In the 30+ hours I have spent with Age of Wonders 4 over the last week, I’ve completed 4 different campaigns with a variety of factions, champions, and wizard kings of my own making, with each of these playthroughs offering me something completely different throughout the 5-10 hours they have taken to complete.
My most recent character, a human industrialist whose people favour aesthetic grandeur and ancient buildings, took an interesting turn through the course of her campaign. I began by working toward an expansion victory, which required me to annex 150 provinces across the map in order to win the game, as I wanted to play into my faction’s origins as city builders. But as my champion discovered more and more ancient wonders throughout the land (more on those later), her taste for developing her society and its people through magical means became insatiable.
As I began to enter the late-game for this campaign, my champion used skills unlocked through high-tier tomes of knowledge to physically transform her people into stone-like humanoids who could turn their enemies into gold upon their death. The result of this was a complete 180 on my original plans, as I disregarded my expansionist goals in favour of working toward a magical victory – which was eventually achieved by building a number of improvements to some of my annexed territories, triggering a world-altering spell, and defending my kingdom for 15 turns whilst swarms of monsters and enemy armies spawned on the edges of my provinces to try and prevent my victory.
This kind of dynamic playthrough is what makes Age of Wonders 4 such an addictive experience, and the game really comes into its own when you let the circumstances of the world events influence your role-playing plans.
At the start of each game, whether you are making your way through the story levels or creating your own campaign maps, you are tasked with creating your very own faction with a huge variety of choices that will influence your entire game from start to finish. The game first asks you to create the form of your people, which can range from standard fantasy fare like humans; orcs, and elves, to high-fantasy races like rats, tigren, and frogs, and from here the options you are given to develop your society are truly incredible. You create your people from the ground up, including their appearance; their historical background, and societal tendencies, to create unique factions that can even be carried through to subsequent playthroughs. The human character I mentioned above was one of my more generic creations at the start, but you can create almost anything from ancient sea-faring cats who can raise undead armies, to frog people who developed from a barbarian society to become holier-than-thou beacons of faith – and each of these choices will have a tangible effect on your factions development throughout each campaign.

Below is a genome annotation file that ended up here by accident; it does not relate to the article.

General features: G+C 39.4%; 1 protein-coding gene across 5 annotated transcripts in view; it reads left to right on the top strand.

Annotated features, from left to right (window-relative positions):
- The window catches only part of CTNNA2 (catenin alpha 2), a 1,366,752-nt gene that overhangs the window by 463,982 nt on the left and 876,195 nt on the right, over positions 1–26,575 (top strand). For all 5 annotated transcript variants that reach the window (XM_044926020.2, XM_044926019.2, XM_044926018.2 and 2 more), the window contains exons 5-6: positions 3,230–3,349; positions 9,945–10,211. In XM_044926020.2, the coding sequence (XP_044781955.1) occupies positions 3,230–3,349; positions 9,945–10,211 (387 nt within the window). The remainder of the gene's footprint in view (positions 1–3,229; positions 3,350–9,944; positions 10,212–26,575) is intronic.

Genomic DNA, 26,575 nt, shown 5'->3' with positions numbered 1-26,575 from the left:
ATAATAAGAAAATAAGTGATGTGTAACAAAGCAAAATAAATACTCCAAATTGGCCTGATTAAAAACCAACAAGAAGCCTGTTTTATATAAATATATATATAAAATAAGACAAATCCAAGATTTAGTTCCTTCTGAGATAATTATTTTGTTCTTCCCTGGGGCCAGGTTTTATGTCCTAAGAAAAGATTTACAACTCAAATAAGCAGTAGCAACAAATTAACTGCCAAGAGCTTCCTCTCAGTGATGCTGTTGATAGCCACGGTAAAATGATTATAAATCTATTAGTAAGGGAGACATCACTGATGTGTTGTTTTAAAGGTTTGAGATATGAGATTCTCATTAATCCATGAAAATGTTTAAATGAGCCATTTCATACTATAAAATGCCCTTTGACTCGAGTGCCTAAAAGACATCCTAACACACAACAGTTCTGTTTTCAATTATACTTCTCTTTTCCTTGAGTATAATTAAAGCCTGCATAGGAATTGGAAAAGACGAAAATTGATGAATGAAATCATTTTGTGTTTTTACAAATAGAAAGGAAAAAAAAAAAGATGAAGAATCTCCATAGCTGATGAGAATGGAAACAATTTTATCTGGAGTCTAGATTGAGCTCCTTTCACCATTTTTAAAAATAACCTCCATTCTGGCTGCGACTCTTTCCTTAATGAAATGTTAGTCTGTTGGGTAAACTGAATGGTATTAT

Books are Fun
Once you are into a game you will begin unlocking various tomes of knowledge – skill books that offer players the ability to develop and define their faction and its champion by giving them new magical abilities, weapons, army units, or even spells that will completely alter the physical appearance and stats of your people. Through this system of development players are granted a dynamic approach to role playing, where the initial stats and origin traits they chose can either be highly developed, or completely disregarded, in order to redefine their people through the course of the game. From a role-playing standpoint, this method of character development allows the player to create truly interesting stories for their people.